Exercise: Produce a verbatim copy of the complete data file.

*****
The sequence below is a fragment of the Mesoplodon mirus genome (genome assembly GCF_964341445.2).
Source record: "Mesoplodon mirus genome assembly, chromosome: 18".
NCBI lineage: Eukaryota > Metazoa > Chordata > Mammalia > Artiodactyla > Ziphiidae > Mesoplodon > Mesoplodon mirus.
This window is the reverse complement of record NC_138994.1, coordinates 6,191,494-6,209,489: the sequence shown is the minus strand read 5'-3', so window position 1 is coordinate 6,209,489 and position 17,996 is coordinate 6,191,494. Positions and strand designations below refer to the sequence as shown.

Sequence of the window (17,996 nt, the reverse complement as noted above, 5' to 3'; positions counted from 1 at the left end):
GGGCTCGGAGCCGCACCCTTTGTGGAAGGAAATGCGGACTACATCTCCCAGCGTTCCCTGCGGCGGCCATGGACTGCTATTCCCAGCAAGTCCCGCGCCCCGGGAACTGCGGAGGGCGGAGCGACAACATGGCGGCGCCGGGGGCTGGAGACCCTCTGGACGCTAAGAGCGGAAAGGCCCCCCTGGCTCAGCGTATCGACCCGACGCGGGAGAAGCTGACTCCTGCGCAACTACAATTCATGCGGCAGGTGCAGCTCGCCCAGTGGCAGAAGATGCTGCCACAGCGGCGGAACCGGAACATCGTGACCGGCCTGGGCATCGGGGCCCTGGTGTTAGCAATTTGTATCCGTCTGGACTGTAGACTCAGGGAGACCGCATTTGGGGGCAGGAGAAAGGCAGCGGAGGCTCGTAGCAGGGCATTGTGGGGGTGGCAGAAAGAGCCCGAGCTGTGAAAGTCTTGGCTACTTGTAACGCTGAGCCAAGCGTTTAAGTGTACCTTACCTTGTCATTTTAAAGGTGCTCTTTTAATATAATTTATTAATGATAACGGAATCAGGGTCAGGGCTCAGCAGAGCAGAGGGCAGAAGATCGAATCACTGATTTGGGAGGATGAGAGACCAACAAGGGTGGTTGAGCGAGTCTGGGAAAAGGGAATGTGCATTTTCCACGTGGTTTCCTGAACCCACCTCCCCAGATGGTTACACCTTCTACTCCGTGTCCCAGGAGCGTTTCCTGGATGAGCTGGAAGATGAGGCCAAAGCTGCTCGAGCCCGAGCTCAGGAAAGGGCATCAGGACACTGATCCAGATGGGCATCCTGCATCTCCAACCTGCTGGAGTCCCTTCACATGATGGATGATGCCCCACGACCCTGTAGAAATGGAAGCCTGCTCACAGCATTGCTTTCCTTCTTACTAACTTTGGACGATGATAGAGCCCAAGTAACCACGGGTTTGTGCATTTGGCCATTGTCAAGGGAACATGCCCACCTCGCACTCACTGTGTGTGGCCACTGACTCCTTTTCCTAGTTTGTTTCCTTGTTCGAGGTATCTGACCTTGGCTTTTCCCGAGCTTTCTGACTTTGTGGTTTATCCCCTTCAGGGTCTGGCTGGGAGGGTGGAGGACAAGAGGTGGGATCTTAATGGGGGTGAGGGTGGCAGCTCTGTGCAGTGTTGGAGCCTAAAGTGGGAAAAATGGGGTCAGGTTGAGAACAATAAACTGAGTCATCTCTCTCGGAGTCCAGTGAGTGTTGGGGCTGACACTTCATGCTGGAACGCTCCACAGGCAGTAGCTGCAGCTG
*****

The sequence below is a fragment of the Mesoplodon mirus genome (genome assembly GCF_964341445.2).
Source record: "Mesoplodon mirus genome assembly, chromosome: 18".
NCBI lineage: Eukaryota > Metazoa > Chordata > Mammalia > Artiodactyla > Ziphiidae > Mesoplodon > Mesoplodon mirus.
This window is the reverse complement of record NC_138994.1, coordinates 6,191,494-6,209,489: the sequence shown is the minus strand read 5'-3', so window position 1 is coordinate 6,209,489 and position 17,996 is coordinate 6,191,494. Positions and strand designations below refer to the sequence as shown.

Sequence of the window (17,996 nt, the reverse complement as noted above, 5' to 3'; positions counted from 1 at the left end):
GGGCTCGGAGCCGCACCCTTTGTGGAAGGAAATGCGGACTACATCTCCCAGCGTTCCCTGCGGCGGCCATGGACTGCTATTCCCAGCAAGTCCCGCGCCCCGGGAACTGCGGAGGGCGGAGCGACAACATGGCGGCGCCGGGGGCTGGAGACCCTCTGGACGCTAAGAGCGGAAAGGCCCCCCTGGCTCAGCGTATCGACCCGACGCGGGAGAAGCTGACTCCTGCGCAACTACAATTCATGCGGCAGGTGCAGCTCGCCCAGTGGCAGAAGATGCTGCCACAGCGGCGGAACCGGAACATCGTGACCGGCCTGGGCATCGGGGCCCTGGTGTTAGCAATTTGTATCCGTCTGGACTGTAGACTCAGGGAGACCGCATTTGGGGGCAGGAGAAAGGCAGCGGAGGCTCGTAGCAGGGCATTGTGGGGGTGGCAGAAAGAGCCCGAGCTGTGAAAGTCTTGGCTACTTGTAACGCTGAGCCAAGCGTTTAAGTGTACCTTACCTTGTCATTTTAAAGGTGCTCTTTTAATATAATTTATTAATGATAACGGAATCAGGGTCAGGGCTCAGCAGAGCAGAGGGCAGAAGATCGAATCACTGATTTGGGAGGATGAGAGACCAACAAGGGTGGTTGAGCGAGTCTGGGAAAAGGGAATGTGCATTTTCCACGTGGTTTCCTGAACCCACCTCCCCAGATGGTTACACCTTCTACTCCGTGTCCCAGGAGCGTTTCCTGGATGAGCTGGAAGATGAGGCCAAAGCTGCTCGAGCCCGAGCTCAGGAAAGGGCATCAGGACACTGATCCAGATGGGCATCCTGCATCTCCAACCTGCTGGAGTCCCTTCACATGATGGATGATGCCCCACGACCCTGTAGAAATGGAAGCCTGCTCACAGCATTGCTTTCCTTCTTACTAACTTTGGACGATGATAGAGCCCAAGTAACCACGGGTTTGTGCATTTGGCCATTGTCAAGGGAACATGCCCACCTCGCACTCACTGTGTGTGGCCACTGACTCCTTTTCCTAGTTTGTTTCCTTGTTCGAGGTATCTGACCTTGGCTTTTCCCGAGCTTTCTGACTTTGTGGTTTATCCCCTTCAGGGTCTGGCTGGGAGGGTGGAGGACAAGAGGTGGGATCTTAATGGGGGTGAGGGTGGCAGCTCTGTGCAGTGTTGGAGCCTAAAGTGGGAAAAATGGGGTCAGGTTGAGAACAATAAACTGAGTCATCTCTCTCGGAGTCCAGTGAGTGTTGGGGCTGACACTTCATGCTGGAACGCTCCACAGGCAGTAGCTGCAGCTG